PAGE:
Directions: There are 20 incomplete sentences in this part. For each sentence there are four choices marked A,B,C and D. Choose the ONE answer that best completes the sentence and mark your answer on the Answer Sheet.
Being able to save and accumulate _____ wealth is not automatic.[1分]
Wonderful _____ of nature are all around us.[1分]
The whole county _____ with little red hearts on Valentine’s Day.[1分]
If I were the president of a university I should _____ a compulsory course in “How to Use Your Eyes”.[1分]
The statement that oil originated in the sea is _____by a glance at a map showing the chief oilfield of the world.[1分]
Almost 70 percent of all non-food purchases in supermarkets are generated by in-store _____.[1分]
I believe that truth and justice are _____ to an enduring social order.[1分]
Some of these “upside down” airmail stamps are now _____ over $6,000.[1分]
The early pioneers had to _____ many hardships to settle on the new land.[1分]
Remember that customers don't _____ about prices in that city.[1分]
Difficulties and hardships have _____ the best qualities of the young geologist.[1分]
Do you know where the pictures on money _____ ?[1分]
I often _____ about how quickly time flies.[1分]
I'm _____with computer programs that correct spelling through the use of built-in dictionaries.[1分]
Male cigarette smokers have a higher death _____ from heart disease than non-smoking males.[1分]
With winter here you can _____ these skirts till you need them again next summer.[1分]
The good service at the hotel _____ the poor food to some extent.[1分]
Those gifts of rare books that were given to us were deeply _____.[1分]
Inflation is the first problem that the new government will have to _____.[1分]
Few people who _____of high school will be rich.[1分]
II. Grammatical Structure
Directions: There are 20 incomplete sentences in this part. For each sentence there are four choices marked A, B, C and D. Choose the ONE answer that best completes the sentence and mark your answer on the Answer Sheet.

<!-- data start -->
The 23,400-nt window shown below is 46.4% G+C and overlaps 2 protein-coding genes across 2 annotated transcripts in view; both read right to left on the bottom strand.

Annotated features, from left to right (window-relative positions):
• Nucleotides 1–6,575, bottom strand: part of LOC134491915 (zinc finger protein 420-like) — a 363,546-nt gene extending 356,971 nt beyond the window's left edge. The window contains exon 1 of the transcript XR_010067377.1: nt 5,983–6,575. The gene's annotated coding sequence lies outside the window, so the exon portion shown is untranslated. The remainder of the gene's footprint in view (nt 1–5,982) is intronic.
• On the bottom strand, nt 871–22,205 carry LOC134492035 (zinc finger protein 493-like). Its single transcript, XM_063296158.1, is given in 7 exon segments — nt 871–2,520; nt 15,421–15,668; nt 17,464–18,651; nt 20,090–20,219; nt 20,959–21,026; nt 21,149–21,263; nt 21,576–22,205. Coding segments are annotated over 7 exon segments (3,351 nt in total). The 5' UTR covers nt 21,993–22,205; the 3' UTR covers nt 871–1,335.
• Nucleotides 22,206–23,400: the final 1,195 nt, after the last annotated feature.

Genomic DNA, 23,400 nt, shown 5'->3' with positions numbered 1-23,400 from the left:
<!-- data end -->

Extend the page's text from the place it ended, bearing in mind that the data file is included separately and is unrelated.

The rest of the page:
The young receptionist doesn't permit _____ in the exhibition center.[1分]
I wish to thank you for the incomparable hospitality for _____ the Chinese people are justly famous throughout the world.[1分]
More than two thousands _____ work in this refinery.[1分]
The ancient Egyptians believed all illnesses were related to _____ was eaten.[1分]
If all the continents and mountains were bulldozed fiat, the earth _____ by water more than 12,000 feet deep.[1分]
Since 1939, numerous scientific studies _____ to determine whether smoking is a health hazard.[1分]
All the money _____, we started looking for work.[1分]
One main branch of sea science, _____, holds enormous unanswered questions.[1分]
called physical oceanography
what is physical oceanography
An _____ crowd is awaiting the arrival of the famed statesman.[1分]
There _____ a lot of _____ on the roads yesterday.[1分]
China and America are separated by _____.[1分]
_____ to completely cut off its oil supply, it would badly damage its own economy.[1分]
_____ in 1943 _____ the harmful smog made its appearance in Los Angeles.[1分]